interview w/ Jack Daniel’s VP

The Interview: Jack Daniel’s VP Eric Doninger

CMO EXCLUSIVES | August 20, 2013
by Giselle Abramovich 
Senior & Strategic Editor

The alcohol and spirits industry faces a tremendous amount of pressure when it comes to marketing. The industry is heavily regulated, and brands must follow numerous guidelines both internally and externally.


  • Jack Daniel’s must reach and engage an audience that has more media choices than ever before, especially within digital media.
  • The regulation in the spirits industry has an impact on Jack Daniel’s speed to market.
  • Jack Daniel’s new challenge is ensuring that storytelling is a two-way conversation.

That has an impact on how fast spirits brands can go to market with advertising and marketing, according to Eric K. Doninger, VP and global marketing creative director for the Jack Daniel’s family of brands.

Doninger was recently appointed to his position, having spent 15 years atBrown-Forman, Jack Daniel’s parent company. He said he is excited to step into this role right now because Jack Daniel’s is uniquely built for the current digital/social media environment. But there are challenges, including the struggle to ensure Jack Daniel’s storytelling evolves to a two-way conversation. spoke to Doninger to get a better sense of his role, what he hopes to achieve, and what keeps him up at night. What are some of your responsibilities and favorite part of leading marketing Jack Daniel’s?
Doninger: I’ve held [this new position] for about eight weeks. Previously, I was the global director of design, responsible for the brand identity and package design for Brown-Forman’s entire portfolio of wine and spirit brands. In my new role, I’m responsible for the advertising and creative strategy development, global brand equity stewardship, digital marketing, and packaging development for the Jack Daniel’s portfolio. I’m most excited about the opportunity to work with some of the most creative and talented minds in the industry within our Brown-Forman family, as well as our agency partners around the world. I’m also very keen to develop a deep understanding of the consumers in our key markets, along with working with our local and regional teams to develop new products, messaging, and programs that connect with all of our “Friends of Jack.”  What are some of the challenges that Jack Daniel’s faces in digital marketing?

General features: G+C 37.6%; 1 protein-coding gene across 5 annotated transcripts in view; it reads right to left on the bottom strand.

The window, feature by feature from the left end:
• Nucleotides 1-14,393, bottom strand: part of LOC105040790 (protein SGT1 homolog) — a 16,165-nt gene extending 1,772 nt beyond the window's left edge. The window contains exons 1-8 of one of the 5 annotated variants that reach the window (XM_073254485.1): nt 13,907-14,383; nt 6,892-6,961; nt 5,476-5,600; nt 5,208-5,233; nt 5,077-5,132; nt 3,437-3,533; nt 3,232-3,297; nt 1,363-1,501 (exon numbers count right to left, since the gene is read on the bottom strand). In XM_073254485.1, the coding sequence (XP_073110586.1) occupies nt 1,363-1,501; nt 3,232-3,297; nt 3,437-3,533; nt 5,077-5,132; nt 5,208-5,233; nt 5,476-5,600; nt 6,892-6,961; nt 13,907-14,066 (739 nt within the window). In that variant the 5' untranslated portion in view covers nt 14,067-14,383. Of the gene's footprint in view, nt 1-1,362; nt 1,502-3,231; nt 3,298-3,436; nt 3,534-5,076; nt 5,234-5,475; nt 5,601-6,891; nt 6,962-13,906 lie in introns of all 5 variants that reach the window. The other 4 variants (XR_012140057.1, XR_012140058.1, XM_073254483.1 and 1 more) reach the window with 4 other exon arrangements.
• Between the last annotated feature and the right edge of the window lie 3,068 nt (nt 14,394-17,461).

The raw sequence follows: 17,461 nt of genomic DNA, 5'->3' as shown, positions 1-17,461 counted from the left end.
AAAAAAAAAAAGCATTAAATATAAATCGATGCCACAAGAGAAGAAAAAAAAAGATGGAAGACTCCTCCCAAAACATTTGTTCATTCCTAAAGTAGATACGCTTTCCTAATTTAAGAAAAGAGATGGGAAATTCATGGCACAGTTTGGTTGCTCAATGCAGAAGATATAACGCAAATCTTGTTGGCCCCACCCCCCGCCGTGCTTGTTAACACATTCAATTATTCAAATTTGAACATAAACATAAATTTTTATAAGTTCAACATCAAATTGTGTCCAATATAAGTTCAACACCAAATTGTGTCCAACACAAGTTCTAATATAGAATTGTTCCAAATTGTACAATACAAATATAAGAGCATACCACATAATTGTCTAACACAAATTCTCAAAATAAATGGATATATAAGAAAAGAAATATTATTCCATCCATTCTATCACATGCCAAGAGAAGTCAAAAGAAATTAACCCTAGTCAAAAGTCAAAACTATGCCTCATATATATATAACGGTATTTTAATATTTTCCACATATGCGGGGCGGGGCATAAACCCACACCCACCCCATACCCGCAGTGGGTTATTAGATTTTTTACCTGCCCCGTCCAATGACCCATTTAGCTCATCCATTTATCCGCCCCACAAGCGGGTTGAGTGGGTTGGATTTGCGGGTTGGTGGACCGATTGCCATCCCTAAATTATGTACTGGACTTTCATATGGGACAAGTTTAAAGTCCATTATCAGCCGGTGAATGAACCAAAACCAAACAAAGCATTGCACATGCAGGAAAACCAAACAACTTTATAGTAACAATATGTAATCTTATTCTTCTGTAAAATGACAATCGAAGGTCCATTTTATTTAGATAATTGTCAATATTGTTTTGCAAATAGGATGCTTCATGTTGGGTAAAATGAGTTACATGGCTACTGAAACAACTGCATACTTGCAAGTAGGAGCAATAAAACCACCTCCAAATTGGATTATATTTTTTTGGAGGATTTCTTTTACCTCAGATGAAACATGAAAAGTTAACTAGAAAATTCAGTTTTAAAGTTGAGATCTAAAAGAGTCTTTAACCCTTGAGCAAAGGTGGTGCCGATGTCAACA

Doninger: Our challenges are not completely unique to Jack Daniel’s. We face the challenge of reaching and engaging an audience that has more media choices than ever before, especially within digital media. As the digital landscape is always evolving, we must continue to be open to the changing medium. We are not just competing against other spirit brands but any content providers to capture our audience’s attention. We’re also very interested in staying relevant to all of our friends, new and old, while staying true to who we are. As our family of brands has grown expanded into over 140 countries around the world, we are interested in staying relevant with all of our varied friends–new and old–while remaining true to who we are. You’re in a regulated industry. That means a lot of approvals. How does that affect your real-time marketing strategy? 
Doninger: Yes, our industry is highly regulated, and we must follow numerous guidelines, both internal and external, before we can place an ad or launch a new product. That doesn’t impact our marketing strategies, but it does have an impact on speed to market. Jack Daniel’s produces a lot of content–that’s nothing new. You guys began incorporating the brand’s stories into your advertising since the mid-’50s. Can you talk about how that has been both a challenge and an opportunity?